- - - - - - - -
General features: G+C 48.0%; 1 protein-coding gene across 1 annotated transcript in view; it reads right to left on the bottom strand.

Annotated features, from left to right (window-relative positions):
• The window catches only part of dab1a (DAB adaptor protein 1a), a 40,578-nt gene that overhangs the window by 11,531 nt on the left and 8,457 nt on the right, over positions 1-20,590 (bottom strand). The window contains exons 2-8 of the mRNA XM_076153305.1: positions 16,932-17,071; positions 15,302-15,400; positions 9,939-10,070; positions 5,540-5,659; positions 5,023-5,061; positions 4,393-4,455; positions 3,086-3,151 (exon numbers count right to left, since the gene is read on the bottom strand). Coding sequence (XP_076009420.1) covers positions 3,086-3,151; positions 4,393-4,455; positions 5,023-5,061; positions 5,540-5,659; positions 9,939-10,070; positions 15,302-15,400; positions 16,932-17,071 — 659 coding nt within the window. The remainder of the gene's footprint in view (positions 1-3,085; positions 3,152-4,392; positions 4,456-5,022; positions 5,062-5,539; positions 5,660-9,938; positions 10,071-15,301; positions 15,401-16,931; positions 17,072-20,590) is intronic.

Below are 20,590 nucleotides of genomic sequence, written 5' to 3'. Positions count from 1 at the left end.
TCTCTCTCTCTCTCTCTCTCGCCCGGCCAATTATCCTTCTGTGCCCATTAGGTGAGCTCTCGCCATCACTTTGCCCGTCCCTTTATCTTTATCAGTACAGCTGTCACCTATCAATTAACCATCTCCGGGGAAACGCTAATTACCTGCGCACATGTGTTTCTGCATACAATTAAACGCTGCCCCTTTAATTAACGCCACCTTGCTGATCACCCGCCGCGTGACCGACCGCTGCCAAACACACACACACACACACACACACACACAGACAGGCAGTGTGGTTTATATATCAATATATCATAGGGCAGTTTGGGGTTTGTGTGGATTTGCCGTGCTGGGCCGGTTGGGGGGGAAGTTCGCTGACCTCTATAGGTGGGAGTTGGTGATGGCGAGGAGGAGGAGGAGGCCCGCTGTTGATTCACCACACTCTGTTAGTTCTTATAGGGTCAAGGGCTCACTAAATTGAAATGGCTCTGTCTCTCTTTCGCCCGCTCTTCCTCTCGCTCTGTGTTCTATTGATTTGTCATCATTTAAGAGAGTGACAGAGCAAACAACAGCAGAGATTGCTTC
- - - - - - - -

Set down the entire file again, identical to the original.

General features: G+C 48.0%; 1 protein-coding gene across 1 annotated transcript in view; it reads right to left on the bottom strand.

Annotated features, from left to right (window-relative positions):
• The window catches only part of dab1a (DAB adaptor protein 1a), a 40,578-nt gene that overhangs the window by 11,531 nt on the left and 8,457 nt on the right, over positions 1-20,590 (bottom strand). The window contains exons 2-8 of the mRNA XM_076153305.1: positions 16,932-17,071; positions 15,302-15,400; positions 9,939-10,070; positions 5,540-5,659; positions 5,023-5,061; positions 4,393-4,455; positions 3,086-3,151 (exon numbers count right to left, since the gene is read on the bottom strand). Coding sequence (XP_076009420.1) covers positions 3,086-3,151; positions 4,393-4,455; positions 5,023-5,061; positions 5,540-5,659; positions 9,939-10,070; positions 15,302-15,400; positions 16,932-17,071 — 659 coding nt within the window. The remainder of the gene's footprint in view (positions 1-3,085; positions 3,152-4,392; positions 4,456-5,022; positions 5,062-5,539; positions 5,660-9,938; positions 10,071-15,301; positions 15,401-16,931; positions 17,072-20,590) is intronic.

Below are 20,590 nucleotides of genomic sequence, written 5' to 3'. Positions count from 1 at the left end.
TCTCTCTCTCTCTCTCTCTCGCCCGGCCAATTATCCTTCTGTGCCCATTAGGTGAGCTCTCGCCATCACTTTGCCCGTCCCTTTATCTTTATCAGTACAGCTGTCACCTATCAATTAACCATCTCCGGGGAAACGCTAATTACCTGCGCACATGTGTTTCTGCATACAATTAAACGCTGCCCCTTTAATTAACGCCACCTTGCTGATCACCCGCCGCGTGACCGACCGCTGCCAAACACACACACACACACACACACACACACAGACAGGCAGTGTGGTTTATATATCAATATATCATAGGGCAGTTTGGGGTTTGTGTGGATTTGCCGTGCTGGGCCGGTTGGGGGGGAAGTTCGCTGACCTCTATAGGTGGGAGTTGGTGATGGCGAGGAGGAGGAGGAGGCCCGCTGTTGATTCACCACACTCTGTTAGTTCTTATAGGGTCAAGGGCTCACTAAATTGAAATGGCTCTGTCTCTCTTTCGCCCGCTCTTCCTCTCGCTCTGTGTTCTATTGATTTGTCATCATTTAAGAGAGTGACAGAGCAAACAACAGCAGAGATTGCTTC